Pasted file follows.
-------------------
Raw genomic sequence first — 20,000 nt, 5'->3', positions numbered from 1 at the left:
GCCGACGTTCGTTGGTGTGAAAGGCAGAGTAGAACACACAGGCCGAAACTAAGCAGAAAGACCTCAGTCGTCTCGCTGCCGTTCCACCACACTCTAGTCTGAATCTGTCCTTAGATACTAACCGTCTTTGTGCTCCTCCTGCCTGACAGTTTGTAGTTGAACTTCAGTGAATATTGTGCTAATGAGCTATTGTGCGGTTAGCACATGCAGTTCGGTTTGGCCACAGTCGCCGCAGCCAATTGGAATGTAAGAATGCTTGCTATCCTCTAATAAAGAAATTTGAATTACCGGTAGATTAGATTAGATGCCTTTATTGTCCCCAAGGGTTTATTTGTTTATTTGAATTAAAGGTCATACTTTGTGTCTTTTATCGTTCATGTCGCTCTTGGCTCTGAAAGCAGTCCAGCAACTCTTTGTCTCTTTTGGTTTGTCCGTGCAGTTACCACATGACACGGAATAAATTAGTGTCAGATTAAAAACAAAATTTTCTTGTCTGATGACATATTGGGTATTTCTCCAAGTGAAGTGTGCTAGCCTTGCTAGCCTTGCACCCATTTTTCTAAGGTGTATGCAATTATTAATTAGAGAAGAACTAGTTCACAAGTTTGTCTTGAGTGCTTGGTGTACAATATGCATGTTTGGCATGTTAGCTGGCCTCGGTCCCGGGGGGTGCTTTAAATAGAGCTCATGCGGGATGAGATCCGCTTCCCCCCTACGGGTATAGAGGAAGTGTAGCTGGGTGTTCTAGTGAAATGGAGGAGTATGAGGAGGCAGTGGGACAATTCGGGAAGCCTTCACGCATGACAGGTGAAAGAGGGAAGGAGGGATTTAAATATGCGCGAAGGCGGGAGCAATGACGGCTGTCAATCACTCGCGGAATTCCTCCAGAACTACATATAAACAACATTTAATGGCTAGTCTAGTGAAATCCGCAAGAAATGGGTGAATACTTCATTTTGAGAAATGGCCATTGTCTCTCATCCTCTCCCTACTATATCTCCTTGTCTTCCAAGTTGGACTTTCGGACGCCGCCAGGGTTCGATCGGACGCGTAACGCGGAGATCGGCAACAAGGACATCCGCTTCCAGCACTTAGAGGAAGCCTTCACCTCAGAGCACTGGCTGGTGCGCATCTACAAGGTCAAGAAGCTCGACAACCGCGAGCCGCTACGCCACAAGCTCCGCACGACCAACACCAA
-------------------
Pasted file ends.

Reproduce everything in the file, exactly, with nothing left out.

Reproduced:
Raw genomic sequence first — 20,000 nt, 5'->3', positions numbered from 1 at the left:
GCCGACGTTCGTTGGTGTGAAAGGCAGAGTAGAACACACAGGCCGAAACTAAGCAGAAAGACCTCAGTCGTCTCGCTGCCGTTCCACCACACTCTAGTCTGAATCTGTCCTTAGATACTAACCGTCTTTGTGCTCCTCCTGCCTGACAGTTTGTAGTTGAACTTCAGTGAATATTGTGCTAATGAGCTATTGTGCGGTTAGCACATGCAGTTCGGTTTGGCCACAGTCGCCGCAGCCAATTGGAATGTAAGAATGCTTGCTATCCTCTAATAAAGAAATTTGAATTACCGGTAGATTAGATTAGATGCCTTTATTGTCCCCAAGGGTTTATTTGTTTATTTGAATTAAAGGTCATACTTTGTGTCTTTTATCGTTCATGTCGCTCTTGGCTCTGAAAGCAGTCCAGCAACTCTTTGTCTCTTTTGGTTTGTCCGTGCAGTTACCACATGACACGGAATAAATTAGTGTCAGATTAAAAACAAAATTTTCTTGTCTGATGACATATTGGGTATTTCTCCAAGTGAAGTGTGCTAGCCTTGCTAGCCTTGCACCCATTTTTCTAAGGTGTATGCAATTATTAATTAGAGAAGAACTAGTTCACAAGTTTGTCTTGAGTGCTTGGTGTACAATATGCATGTTTGGCATGTTAGCTGGCCTCGGTCCCGGGGGGTGCTTTAAATAGAGCTCATGCGGGATGAGATCCGCTTCCCCCCTACGGGTATAGAGGAAGTGTAGCTGGGTGTTCTAGTGAAATGGAGGAGTATGAGGAGGCAGTGGGACAATTCGGGAAGCCTTCACGCATGACAGGTGAAAGAGGGAAGGAGGGATTTAAATATGCGCGAAGGCGGGAGCAATGACGGCTGTCAATCACTCGCGGAATTCCTCCAGAACTACATATAAACAACATTTAATGGCTAGTCTAGTGAAATCCGCAAGAAATGGGTGAATACTTCATTTTGAGAAATGGCCATTGTCTCTCATCCTCTCCCTACTATATCTCCTTGTCTTCCAAGTTGGACTTTCGGACGCCGCCAGGGTTCGATCGGACGCGTAACGCGGAGATCGGCAACAAGGACATCCGCTTCCAGCACTTAGAGGAAGCCTTCACCTCAGAGCACTGGCTGGTGCGCATCTACAAGGTCAAGAAGCTCGACAACCGCGAGCCGCTACGCCACAAGCTCCGCACGACCAACACCAA